For actors whose role is in a language other than English, the Oscar has always been more than a bit elusive for myriad reasons, but a pair from this year’s contenders could break through.
Foreign-language films traditionally lack the marketing and promotional clout of those from U.S. studios, which have long shied away from anything not in English. Those films also represent a sliver of the total number of domestic releases, a sliver that’s steadily shrinking. Moreover, they’re regularly struggling at the box office, a critical factor for Oscar and general awards viability at the end of the year.
It’s why only Javier Bardem (“Before Night Falls”), Juliette Binoche (“Chocolat”) and Marion Cotillard (“La vie en rose”) have been the foreign-language performers nominated for a lead acting Oscar in the past decade. And it’s why, this year, only two, Bardem (for Alejandro Gonzalez Innaritu’s late-year release “Biutiful”) and Tilda Swinton (for the surprise success “I Am Love”) are serious foreign-lingo contenders.
Going back further, no foreign actors were nominated or awarded before 1960, when Melina Mercouri earned a lead actress nom for “Never on Sunday,” and only two since have won: Sophia Loren for “Two Women” in 1961 and Roberto Benigni for “Life Is Beautiful” in 1998.
Should Swinton — already an Oscar champ in 2007 for her supporting perf in “Michael Clayton” — reach the lead actress finals for her mysterious and passionate turn as the Russian-born wife of an Italian capitalist in “I Am Love,” it would mark the first time a native English-speaking actor would be nominated for a non-English role. A Bardem nom would make him a two-time nominee, landing him in the august company of just two other multi-nominees and arguably the two most famous and beloved Italian movie stars of the past five decades: two-time contender Loren and Marcello Mastroianni (nominated three times: 1962’s “Divorce — Italian Style,” 1977’s “A Special Day” and 1987’s “Dark Eyes”).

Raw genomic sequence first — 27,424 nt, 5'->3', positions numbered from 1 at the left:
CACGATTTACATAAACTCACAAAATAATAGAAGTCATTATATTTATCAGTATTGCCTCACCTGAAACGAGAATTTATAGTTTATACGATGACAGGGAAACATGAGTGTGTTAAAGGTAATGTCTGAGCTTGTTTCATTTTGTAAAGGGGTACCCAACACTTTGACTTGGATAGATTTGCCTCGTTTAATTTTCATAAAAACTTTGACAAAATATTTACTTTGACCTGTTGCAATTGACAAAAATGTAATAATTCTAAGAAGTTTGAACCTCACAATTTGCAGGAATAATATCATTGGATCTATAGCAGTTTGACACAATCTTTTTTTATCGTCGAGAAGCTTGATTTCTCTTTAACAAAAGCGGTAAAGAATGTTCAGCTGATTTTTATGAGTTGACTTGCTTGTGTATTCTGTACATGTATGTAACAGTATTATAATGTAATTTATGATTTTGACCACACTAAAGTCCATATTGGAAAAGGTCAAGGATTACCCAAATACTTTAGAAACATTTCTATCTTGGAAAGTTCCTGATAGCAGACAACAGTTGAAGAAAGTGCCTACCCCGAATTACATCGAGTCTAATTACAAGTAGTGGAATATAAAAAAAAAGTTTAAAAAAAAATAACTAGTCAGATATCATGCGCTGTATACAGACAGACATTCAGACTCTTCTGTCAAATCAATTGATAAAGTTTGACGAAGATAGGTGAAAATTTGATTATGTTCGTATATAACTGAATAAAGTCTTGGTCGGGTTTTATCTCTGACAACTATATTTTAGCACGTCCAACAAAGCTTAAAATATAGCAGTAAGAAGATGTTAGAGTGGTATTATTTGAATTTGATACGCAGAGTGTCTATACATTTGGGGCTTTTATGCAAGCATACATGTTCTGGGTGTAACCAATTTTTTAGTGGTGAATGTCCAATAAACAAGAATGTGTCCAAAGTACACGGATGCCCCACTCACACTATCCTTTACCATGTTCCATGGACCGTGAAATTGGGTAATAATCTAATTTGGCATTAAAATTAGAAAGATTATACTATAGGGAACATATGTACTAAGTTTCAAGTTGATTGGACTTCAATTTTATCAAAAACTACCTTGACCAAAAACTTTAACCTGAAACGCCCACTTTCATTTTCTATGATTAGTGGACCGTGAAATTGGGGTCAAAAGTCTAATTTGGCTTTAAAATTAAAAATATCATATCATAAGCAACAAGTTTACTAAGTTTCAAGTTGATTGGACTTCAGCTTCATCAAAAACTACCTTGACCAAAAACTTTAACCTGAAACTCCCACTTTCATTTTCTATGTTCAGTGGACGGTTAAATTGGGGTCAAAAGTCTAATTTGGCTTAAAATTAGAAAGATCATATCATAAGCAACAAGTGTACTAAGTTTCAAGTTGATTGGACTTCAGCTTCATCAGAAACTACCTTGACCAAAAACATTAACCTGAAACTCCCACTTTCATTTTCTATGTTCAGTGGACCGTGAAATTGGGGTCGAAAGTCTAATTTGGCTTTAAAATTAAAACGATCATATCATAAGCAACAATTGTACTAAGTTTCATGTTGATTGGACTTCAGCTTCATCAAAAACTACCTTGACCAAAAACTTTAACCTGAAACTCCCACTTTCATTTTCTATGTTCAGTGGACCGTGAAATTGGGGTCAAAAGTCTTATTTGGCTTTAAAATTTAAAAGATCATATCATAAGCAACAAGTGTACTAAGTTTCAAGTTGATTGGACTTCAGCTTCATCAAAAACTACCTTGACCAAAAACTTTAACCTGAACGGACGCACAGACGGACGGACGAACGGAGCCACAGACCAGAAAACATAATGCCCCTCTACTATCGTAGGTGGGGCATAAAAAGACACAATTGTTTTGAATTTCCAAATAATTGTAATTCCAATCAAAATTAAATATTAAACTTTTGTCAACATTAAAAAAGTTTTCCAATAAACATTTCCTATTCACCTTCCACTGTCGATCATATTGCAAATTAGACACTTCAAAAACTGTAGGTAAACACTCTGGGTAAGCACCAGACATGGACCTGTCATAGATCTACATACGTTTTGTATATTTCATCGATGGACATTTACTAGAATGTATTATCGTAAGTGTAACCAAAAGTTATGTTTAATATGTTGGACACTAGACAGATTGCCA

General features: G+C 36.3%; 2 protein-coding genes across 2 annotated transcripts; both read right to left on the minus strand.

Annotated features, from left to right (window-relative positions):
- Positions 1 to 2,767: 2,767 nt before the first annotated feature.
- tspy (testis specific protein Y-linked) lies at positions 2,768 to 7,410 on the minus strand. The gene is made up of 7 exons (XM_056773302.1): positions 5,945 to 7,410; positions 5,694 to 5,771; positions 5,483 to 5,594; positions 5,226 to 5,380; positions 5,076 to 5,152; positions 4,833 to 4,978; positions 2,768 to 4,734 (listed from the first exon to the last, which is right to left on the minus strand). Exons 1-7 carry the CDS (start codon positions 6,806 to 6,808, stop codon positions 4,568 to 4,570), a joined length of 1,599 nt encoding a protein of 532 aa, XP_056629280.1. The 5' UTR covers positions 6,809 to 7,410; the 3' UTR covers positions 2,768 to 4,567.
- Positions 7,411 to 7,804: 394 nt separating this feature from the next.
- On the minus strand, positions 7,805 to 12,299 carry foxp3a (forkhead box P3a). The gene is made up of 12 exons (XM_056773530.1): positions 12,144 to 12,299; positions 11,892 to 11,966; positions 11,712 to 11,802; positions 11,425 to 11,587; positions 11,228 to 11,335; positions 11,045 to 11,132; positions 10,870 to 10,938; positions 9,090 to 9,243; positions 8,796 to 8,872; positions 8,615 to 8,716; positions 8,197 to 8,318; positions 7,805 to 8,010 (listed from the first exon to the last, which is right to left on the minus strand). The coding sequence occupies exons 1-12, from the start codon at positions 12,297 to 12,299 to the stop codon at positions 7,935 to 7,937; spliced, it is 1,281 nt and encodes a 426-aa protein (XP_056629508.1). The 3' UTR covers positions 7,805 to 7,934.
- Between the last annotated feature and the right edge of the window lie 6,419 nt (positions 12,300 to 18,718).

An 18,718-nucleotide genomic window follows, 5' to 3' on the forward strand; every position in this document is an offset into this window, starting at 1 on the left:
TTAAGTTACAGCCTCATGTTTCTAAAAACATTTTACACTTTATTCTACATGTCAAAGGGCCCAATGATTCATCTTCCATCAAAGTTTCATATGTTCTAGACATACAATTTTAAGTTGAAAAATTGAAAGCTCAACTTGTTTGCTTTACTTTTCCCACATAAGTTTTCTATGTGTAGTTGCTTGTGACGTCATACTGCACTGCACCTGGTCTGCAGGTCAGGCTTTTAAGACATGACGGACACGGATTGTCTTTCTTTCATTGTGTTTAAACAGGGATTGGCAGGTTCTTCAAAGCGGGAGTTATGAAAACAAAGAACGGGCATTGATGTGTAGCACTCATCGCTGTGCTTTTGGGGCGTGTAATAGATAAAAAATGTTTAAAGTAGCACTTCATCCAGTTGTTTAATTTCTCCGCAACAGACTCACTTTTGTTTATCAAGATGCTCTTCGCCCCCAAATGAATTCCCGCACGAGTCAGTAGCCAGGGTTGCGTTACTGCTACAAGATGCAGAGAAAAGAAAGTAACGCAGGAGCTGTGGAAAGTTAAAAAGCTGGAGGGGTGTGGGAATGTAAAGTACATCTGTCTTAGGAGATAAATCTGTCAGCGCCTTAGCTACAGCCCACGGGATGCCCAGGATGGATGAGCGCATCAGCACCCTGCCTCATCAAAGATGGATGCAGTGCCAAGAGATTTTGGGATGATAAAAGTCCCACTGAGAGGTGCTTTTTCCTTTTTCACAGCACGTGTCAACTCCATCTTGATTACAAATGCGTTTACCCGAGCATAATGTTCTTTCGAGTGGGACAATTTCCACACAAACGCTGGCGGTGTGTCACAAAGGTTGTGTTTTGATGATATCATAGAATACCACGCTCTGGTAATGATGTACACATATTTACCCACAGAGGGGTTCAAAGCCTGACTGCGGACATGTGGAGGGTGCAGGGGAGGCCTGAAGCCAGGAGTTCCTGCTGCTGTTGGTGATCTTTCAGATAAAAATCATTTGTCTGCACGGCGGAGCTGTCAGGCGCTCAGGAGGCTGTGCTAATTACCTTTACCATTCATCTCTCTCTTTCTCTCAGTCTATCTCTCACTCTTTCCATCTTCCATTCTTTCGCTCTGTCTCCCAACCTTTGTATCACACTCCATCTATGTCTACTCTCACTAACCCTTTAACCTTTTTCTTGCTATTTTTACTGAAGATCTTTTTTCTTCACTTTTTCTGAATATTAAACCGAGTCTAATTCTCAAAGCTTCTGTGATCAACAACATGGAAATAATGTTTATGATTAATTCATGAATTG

Swinton devised the role of Emma, who’s swept up in a torrid affair that tears apart her life, with her director-collaborator Luca Guadagnino.
“With cinema artists like Luca, Sally Potter or Derek Jarman (the late British filmmaker who first put Swinton in front of the camera), I’ve always helped create the person I play,” Swinton says. “Emma is inspired by figures like Anna Karenina, Madame Bovary or Alida Valli’s woman in Visconti’s ‘Senso,’ women at a certain age who suddenly experience a depth charge that revolutionizes their lives.
“We wanted her to be in something like a silent film,” adds Swinton, “because she isn’t verbal,” although she notably speaks Italian with a Russian accent, a factor that may greatly impress Academy voters. “Most of my roles tend to be in this mode, although this may be a revelation to American audiences who know me only from my more verbal American characters, as in ‘Michael Clayton.’ ”
Bardem, unlike Swinton, received the script of “Biutiful” and was confronted with the prospect of a huge role that has him almost continuously onscreen. Uxmal, a broker in trafficking undocumented workers in Barcelona who learns that he’s dying of cancer, proved almost overwhelming to Bardem.
“I had to read the script three times,” he recalls. “I finally told Alejandro, ‘I don’t know if I’ll survive this. I’m not sure if I can achieve all the demands of this role. What you’re proposing isn’t a role, it’s a life journey.’ ”
Bardem says he and his longtime acting coach Juan Carlos Corazza spent three weeks going scene by scene, line by line, working with different behavior, with images, sounds, music, everything needed to help be present and bring all of the weight the character needed to have.
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